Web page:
What Does it Mean to be a Woman? How the Content of Gender Identity May Facilitate Women’s Coping with Sexual Harassment

Kate A.B. Western*, Tegan Cruwys, Michelle K. Ryan

*Bijbehorende auteur voor dit werk

OnderzoeksoutputAcademicpeer review

1 Citaat (Scopus)
1 Downloads (Pure)

Samenvatting

Sexual harassment and other forms of gendered discrimination are social psychological phenomena, yet the psychological impact of sexual harassment has rarely been examined through a model which considers the role of diverse content of gender identity (i.e. norms). We used an experimental design to investigate how salient norms associated with the social identity of ‘women’ affect coping with sexual harassment. Participants who identified as women (N = 291) were randomly assigned to either a feminist, traditional feminine, or control norm condition, in which the salience of particular norms associated with womanhood was manipulated. Participants completed measures of personal growth (as a proxy for post-traumatic growth), and help-seeking intentions in response to a hypothetical sexual harassment scenario. Participants in the feminist condition reported significantly greater personal growth relative to those in the traditional feminine and control conditions. Participants in both the feminist and traditional feminine conditions reported significantly greater intentions to seek help from formal supports (e.g. primary care doctor), relative to those in the control condition. The findings suggest that the salience of social identities and their content may be valuable resources in promoting recovery following experiences of gendered discrimination and support the role of social identities in influencing post-trauma trajectories.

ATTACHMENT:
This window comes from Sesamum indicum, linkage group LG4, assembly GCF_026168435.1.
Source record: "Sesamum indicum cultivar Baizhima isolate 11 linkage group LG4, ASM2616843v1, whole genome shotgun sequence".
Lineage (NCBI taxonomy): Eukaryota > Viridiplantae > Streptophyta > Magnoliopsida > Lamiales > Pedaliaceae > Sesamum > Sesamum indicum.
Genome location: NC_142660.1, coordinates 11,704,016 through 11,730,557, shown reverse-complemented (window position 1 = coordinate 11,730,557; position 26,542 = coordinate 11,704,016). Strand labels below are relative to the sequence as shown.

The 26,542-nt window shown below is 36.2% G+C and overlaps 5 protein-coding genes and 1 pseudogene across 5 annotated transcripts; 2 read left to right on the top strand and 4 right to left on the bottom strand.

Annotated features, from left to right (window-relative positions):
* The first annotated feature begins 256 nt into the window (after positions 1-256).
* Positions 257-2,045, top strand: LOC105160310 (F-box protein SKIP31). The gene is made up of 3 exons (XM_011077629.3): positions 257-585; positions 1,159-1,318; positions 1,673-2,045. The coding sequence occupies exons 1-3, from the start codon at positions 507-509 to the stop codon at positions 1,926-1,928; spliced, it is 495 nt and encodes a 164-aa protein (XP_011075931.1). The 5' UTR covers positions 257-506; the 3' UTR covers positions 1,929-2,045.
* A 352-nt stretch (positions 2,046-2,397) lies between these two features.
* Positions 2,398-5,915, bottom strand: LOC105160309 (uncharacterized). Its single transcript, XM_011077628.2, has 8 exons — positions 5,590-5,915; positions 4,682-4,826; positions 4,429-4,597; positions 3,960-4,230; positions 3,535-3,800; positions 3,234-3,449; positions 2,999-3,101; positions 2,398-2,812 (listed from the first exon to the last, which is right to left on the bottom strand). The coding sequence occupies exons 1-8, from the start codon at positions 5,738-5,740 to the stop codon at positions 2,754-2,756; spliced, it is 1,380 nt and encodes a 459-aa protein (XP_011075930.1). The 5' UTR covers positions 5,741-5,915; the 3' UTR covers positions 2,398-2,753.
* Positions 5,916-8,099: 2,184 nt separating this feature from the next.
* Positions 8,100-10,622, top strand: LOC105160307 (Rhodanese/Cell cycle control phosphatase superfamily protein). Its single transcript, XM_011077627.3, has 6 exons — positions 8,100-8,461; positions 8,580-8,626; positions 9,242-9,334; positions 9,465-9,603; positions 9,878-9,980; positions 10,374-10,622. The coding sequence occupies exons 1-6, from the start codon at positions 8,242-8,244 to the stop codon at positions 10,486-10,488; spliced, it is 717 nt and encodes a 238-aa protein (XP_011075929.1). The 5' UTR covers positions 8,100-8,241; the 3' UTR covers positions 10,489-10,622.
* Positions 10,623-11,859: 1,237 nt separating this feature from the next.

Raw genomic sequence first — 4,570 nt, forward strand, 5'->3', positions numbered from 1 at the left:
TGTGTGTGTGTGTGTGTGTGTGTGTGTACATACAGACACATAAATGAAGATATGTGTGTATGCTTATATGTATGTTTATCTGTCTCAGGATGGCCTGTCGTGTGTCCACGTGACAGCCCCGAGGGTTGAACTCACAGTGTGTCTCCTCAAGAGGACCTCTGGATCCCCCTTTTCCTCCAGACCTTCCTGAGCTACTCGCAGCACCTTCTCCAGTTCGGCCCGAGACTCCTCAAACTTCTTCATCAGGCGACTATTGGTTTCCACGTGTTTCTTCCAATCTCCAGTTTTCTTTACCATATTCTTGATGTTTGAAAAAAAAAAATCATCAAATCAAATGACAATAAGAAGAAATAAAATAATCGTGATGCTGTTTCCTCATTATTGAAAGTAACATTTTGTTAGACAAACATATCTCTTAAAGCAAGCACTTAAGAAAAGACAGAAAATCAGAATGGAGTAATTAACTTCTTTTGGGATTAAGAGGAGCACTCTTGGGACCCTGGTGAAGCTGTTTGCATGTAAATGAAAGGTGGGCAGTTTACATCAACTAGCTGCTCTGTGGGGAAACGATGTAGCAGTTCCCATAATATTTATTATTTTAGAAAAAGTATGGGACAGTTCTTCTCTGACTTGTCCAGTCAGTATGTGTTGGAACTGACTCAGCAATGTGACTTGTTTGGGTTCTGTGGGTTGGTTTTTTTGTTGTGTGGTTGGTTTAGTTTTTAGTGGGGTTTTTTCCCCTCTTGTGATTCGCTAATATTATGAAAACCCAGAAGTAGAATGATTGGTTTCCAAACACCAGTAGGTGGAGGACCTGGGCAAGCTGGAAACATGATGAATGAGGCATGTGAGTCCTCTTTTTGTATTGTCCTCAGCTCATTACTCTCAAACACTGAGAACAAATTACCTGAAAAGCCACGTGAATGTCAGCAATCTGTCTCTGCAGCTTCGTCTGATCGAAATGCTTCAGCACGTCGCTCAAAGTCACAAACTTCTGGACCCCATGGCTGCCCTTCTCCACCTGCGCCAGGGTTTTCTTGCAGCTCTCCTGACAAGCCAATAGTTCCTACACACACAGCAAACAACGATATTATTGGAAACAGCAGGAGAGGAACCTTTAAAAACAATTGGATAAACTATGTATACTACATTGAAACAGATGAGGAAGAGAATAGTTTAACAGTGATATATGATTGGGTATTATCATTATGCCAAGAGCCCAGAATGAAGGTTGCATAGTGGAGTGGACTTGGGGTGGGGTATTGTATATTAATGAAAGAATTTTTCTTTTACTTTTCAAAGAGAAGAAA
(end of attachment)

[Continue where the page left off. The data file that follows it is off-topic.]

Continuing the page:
Originele taal-2English
Pagina's (van-tot)NP22921-NP22943
Aantal pagina's23
TijdschriftJournal of interpersonal violence
Volume37
Nummer van het tijdschrift23-24
Vroegere onlinedatum15-feb.-2022
DOI's
StatusPublished - dec.-2022

Citeer dit